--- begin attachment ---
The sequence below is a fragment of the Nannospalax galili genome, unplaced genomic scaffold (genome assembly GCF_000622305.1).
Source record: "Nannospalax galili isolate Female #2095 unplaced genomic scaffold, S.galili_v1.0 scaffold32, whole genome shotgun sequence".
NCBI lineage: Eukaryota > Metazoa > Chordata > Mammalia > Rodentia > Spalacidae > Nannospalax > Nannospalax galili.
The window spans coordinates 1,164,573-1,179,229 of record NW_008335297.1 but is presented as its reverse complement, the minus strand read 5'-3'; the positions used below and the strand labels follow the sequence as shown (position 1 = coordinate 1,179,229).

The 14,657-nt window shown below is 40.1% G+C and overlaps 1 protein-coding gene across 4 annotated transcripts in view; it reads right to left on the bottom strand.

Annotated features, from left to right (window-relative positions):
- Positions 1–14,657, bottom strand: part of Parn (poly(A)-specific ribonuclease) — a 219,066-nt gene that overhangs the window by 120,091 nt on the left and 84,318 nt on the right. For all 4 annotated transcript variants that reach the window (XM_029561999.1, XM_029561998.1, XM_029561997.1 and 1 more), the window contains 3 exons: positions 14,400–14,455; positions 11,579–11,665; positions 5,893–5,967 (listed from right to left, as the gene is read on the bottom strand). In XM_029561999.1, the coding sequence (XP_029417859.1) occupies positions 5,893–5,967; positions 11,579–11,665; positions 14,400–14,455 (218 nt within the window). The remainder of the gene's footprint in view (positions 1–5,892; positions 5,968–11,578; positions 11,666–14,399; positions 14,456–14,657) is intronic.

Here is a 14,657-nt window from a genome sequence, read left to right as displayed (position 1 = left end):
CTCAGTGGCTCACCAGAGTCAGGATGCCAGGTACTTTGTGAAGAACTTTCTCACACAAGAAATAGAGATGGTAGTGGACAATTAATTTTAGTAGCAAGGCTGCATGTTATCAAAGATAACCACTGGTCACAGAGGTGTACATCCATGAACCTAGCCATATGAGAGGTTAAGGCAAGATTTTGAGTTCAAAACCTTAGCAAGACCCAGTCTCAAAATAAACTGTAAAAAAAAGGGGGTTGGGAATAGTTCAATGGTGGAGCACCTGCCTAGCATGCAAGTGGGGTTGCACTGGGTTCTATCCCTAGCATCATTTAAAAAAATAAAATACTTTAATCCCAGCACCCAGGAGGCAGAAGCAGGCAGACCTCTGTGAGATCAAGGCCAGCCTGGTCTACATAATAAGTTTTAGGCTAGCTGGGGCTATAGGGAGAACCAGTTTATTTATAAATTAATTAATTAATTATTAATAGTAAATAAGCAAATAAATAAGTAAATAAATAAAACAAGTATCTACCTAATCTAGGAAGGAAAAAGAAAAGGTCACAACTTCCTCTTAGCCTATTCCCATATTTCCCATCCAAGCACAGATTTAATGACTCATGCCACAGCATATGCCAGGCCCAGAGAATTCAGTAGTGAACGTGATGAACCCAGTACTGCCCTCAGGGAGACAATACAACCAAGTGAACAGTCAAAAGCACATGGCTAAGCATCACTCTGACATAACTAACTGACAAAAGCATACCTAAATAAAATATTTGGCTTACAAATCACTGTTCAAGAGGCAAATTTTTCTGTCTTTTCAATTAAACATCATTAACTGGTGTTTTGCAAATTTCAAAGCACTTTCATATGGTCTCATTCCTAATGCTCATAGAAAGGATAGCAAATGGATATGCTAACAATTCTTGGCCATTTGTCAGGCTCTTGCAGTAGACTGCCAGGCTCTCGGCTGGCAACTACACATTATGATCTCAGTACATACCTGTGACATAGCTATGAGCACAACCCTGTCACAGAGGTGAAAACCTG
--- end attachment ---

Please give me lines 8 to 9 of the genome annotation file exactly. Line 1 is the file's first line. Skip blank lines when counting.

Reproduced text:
Here is a 14,657-nt window from a genome sequence, read left to right as displayed (position 1 = left end):
CTCAGTGGCTCACCAGAGTCAGGATGCCAGGTACTTTGTGAAGAACTTTCTCACACAAGAAATAGAGATGGTAGTGGACAATTAATTTTAGTAGCAAGGCTGCATGTTATCAAAGATAACCACTGGTCACAGAGGTGTACATCCATGAACCTAGCCATATGAGAGGTTAAGGCAAGATTTTGAGTTCAAAACCTTAGCAAGACCCAGTCTCAAAATAAACTGTAAAAAAAAGGGGGTTGGGAATAGTTCAATGGTGGAGCACCTGCCTAGCATGCAAGTGGGGTTGCACTGGGTTCTATCCCTAGCATCATTTAAAAAAATAAAATACTTTAATCCCAGCACCCAGGAGGCAGAAGCAGGCAGACCTCTGTGAGATCAAGGCCAGCCTGGTCTACATAATAAGTTTTAGGCTAGCTGGGGCTATAGGGAGAACCAGTTTATTTATAAATTAATTAATTAATTATTAATAGTAAATAAGCAAATAAATAAGTAAATAAATAAAACAAGTATCTACCTAATCTAGGAAGGAAAAAGAAAAGGTCACAACTTCCTCTTAGCCTATTCCCATATTTCCCATCCAAGCACAGATTTAATGACTCATGCCACAGCATATGCCAGGCCCAGAGAATTCAGTAGTGAACGTGATGAACCCAGTACTGCCCTCAGGGAGACAATACAACCAAGTGAACAGTCAAAAGCACATGGCTAAGCATCACTCTGACATAACTAACTGACAAAAGCATACCTAAATAAAATATTTGGCTTACAAATCACTGTTCAAGAGGCAAATTTTTCTGTCTTTTCAATTAAACATCATTAACTGGTGTTTTGCAAATTTCAAAGCACTTTCATATGGTCTCATTCCTAATGCTCATAGAAAGGATAGCAAATGGATATGCTAACAATTCTTGGCCATTTGTCAGGCTCTTGCAGTAGACTGCCAGGCTCTCGGCTGGCAACTACACATTATGATCTCAGTACATACCTGTGACATAGCTATGAGCACAACCCTGTCACAGAGGTGAAAACCTG